A Gandhian’s diary recalls Mahatma’s visit to Bellary. Shama Sunder S delves into it for insight into the times that define our present.
Bellary or Ballari, a major district in the upper reaches of Karnataka, is known for its sweltering summers where temperatures can average up to 45 degrees Celsius. Humorist Beechi, also known as RayasamBheemasenaRao, said in one of his books that Bellary has only two seasons – summer and extreme summer.
The region was part of the ceded districts during the British rule, along with Anantapuram, Cuddapah, much of Kurnool and parts of Tumkur and Davanagere. To escape its searing temperatures, the British administrators in the past used Mincheri, 13 km from Bellary, as a hill station. T L Strange, who was the district collector, had constructed a bungalow in Mincheri and lived there. The British Gazetteer states that all subsequent collectors of Bellary, who also discharged duties of a district judge, would come down from Mincheri only when an officer signalled, by hoisting a flag on top of the court house, that a case was awaiting trial.
But it is not only the scorching summers that Bellary is known for. This district is also significant for two historic visits paid by Mahatma Gandhi here – once in 1921 and then again in 1934. Freedom fighter TekurSubramanyam, who was also a close associate of Gandhi, threw light about these visits in his diary.
Subramanyam was the first MP of Bellary and had served its people consecutively for three terms. He was also the political secretary to former Prime Minister Jawaharlal Nehru. In fact, it was he who had organised Gandhi’s visits to the city. Subramanyam’s son, TekurRamanath, has preserved his diary and several photographs of the freedom struggle.
Bellary was a prominent town during the British rule, especially after it was merged with the then Madras Presidency in 1800. Things started to change when Major Thomas Munro took charge of the region and established the Ryotwari land revenue system. The British officials also began constructing buildings across the city. The Bellary Central Jail, Saint Philomena’s School, the Wardlaw High School, Saint John’s School, Saint Joseph’s school are some of the examples of British colonial structures here. Even though many of these institutes now take classes in newly designed buildings, they have retained these heritage structures. The 19th century Allipur jail was converted from the infantry barracks of the British cantonment where prisoners of war from France, Turkey and Denmark were confined. This later became the Bellary Central Jail, where freedom fighters and political personalities such as C Rajagopalachari, Subramanyam, Potti Sri Ramulu, V V Giri, Kamaraj Nadar, Neelam Sanjiva Reddy, and others were imprisoned.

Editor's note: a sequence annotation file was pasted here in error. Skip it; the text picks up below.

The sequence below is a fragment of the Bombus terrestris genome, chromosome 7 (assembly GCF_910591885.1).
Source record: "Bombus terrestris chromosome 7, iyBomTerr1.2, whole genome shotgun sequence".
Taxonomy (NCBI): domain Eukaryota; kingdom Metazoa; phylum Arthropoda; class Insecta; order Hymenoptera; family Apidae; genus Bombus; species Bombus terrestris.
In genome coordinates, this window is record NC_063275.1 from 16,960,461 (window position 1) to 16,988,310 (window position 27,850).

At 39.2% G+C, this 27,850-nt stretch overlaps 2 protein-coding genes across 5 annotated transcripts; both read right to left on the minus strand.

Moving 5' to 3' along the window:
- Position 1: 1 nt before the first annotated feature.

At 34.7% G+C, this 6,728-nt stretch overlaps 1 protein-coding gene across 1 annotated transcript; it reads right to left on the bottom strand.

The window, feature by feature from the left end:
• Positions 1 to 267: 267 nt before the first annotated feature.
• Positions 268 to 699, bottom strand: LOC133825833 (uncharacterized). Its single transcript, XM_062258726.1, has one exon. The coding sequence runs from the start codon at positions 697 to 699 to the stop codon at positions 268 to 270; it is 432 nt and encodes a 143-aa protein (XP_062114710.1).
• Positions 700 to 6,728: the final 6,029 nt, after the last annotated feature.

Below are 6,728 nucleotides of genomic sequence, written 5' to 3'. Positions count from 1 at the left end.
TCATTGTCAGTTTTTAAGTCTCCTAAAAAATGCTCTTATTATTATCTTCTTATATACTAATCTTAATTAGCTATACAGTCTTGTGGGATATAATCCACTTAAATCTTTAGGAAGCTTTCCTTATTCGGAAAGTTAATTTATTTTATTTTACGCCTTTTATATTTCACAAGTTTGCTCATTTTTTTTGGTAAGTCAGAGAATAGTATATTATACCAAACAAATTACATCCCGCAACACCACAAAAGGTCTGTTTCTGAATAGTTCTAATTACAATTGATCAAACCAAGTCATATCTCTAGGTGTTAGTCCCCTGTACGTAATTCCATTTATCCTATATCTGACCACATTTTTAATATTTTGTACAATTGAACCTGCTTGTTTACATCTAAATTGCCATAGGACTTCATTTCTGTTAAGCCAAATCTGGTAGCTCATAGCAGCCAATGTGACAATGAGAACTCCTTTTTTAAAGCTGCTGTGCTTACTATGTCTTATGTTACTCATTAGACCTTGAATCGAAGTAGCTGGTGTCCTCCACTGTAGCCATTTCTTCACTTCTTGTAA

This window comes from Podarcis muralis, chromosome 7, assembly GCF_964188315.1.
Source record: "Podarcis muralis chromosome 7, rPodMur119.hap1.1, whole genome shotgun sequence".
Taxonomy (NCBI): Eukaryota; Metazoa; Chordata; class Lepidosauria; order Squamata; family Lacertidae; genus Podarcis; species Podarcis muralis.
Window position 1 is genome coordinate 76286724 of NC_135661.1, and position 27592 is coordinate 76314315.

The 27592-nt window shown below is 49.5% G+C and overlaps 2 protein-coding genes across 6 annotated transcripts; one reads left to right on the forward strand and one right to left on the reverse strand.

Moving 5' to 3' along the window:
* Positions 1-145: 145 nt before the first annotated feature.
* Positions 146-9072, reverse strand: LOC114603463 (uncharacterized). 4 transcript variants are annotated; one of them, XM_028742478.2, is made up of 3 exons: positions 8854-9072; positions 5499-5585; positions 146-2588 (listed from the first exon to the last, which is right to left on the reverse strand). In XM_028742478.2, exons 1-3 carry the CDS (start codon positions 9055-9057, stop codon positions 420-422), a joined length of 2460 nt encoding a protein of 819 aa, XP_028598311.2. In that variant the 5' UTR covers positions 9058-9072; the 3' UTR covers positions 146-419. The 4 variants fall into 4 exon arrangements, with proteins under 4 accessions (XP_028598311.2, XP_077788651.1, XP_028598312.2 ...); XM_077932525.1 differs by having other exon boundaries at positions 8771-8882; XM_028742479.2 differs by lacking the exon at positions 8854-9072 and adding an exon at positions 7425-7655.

Case of two Congress committees
During the struggle for freedom, Gandhi visited Karnataka a total of 13 times, including the two visits to Bellary. During his first visit, Gandhi had famously sat at the Bellary railway station for eight hours. Subramanyam, in his diary, details the incidents of that day. There were two district Congress committees – one comprising of the Telugu speaking taluks of Rayadurga, Adoni, parts of Bellary and Allur, and another comprising Kannada speakers in Hospet, Bellary, Hadagil, Harapanahalli, Sandur, Siruguppa and Kudligi.
When Gandhi alighted at the Bellary railway station on October 1, 1921, both the Congress committees had put pressure on him to address its members first. Gandhi had then decided not to attend the programme at all, spread his shawl on the railway station and slept there. The next morning, he continued his journey. No Congressmen was present to see him off at the railway station.
The Railways, as historical evidence, affixed a four by five feet granite plaque at the Bellary railway station with the words: “This is the sacred place where the Mahatma spent about 8 hours on 01-10-1921 during his visit to Bellary.”
The Harijan cause
Subramanyam was also the in-charge of Gandhi SmarakSamithi in the region at that time. He later helped set up a Gandhi Bhavan in the city too. In his diary, Subramanyam reminisces how Gandhi spoke about his first visit to Bellary during their meeting in Wardha, Maharashtra, in 1935. At the end of their conversation, Subramanyam writes: Gandhiji asked me what my position was in the party. I mentioned that there was only one district committee functioning of which I was the secretary. To which he only replied “God be praised”.
An extract from Tekur’s diary, detailing Gandhi’s visit, was forwarded by the former deputy commissioner of Bellary, V N Manjula, to the railway officials and the commemoration was subsequently put up. She had also organised a ceremony to mark the occasion.
The diary also mentions about another visit in March 1934 when Gandhi was on a tour of the Karnataka province to address the ‘Harijan’ cause. After visiting Harapanahalli and Kudligi in Bellary district, he reached Sandur by evening. “Gandhiji told me that ideals and principals should be of primary value in our lives. He also mentioned how a merchant in Bombay had sent him a cheque for a large amount of money but with a condition that it should not be utilised for the cause of Harijans. Gandhiji returned the cheque,” wrote Subramanyam.
During his stay in Sandur, Gandhi was informed that the Maharaja of Sandur, Yeshavanth Rao Ghorpade, had thrown open the door of all temples in his region to Dalits. Pleased, Gandhi had addressed all Harijans by saying, “Raja of a small princely state in South India have welcomed Harijans inside temples. The heavens will not fall.”
(Shama Sunder S is a Ballari-based freelance writer and a member of 101Reporters.com, a pan-India network of grassroots reporters)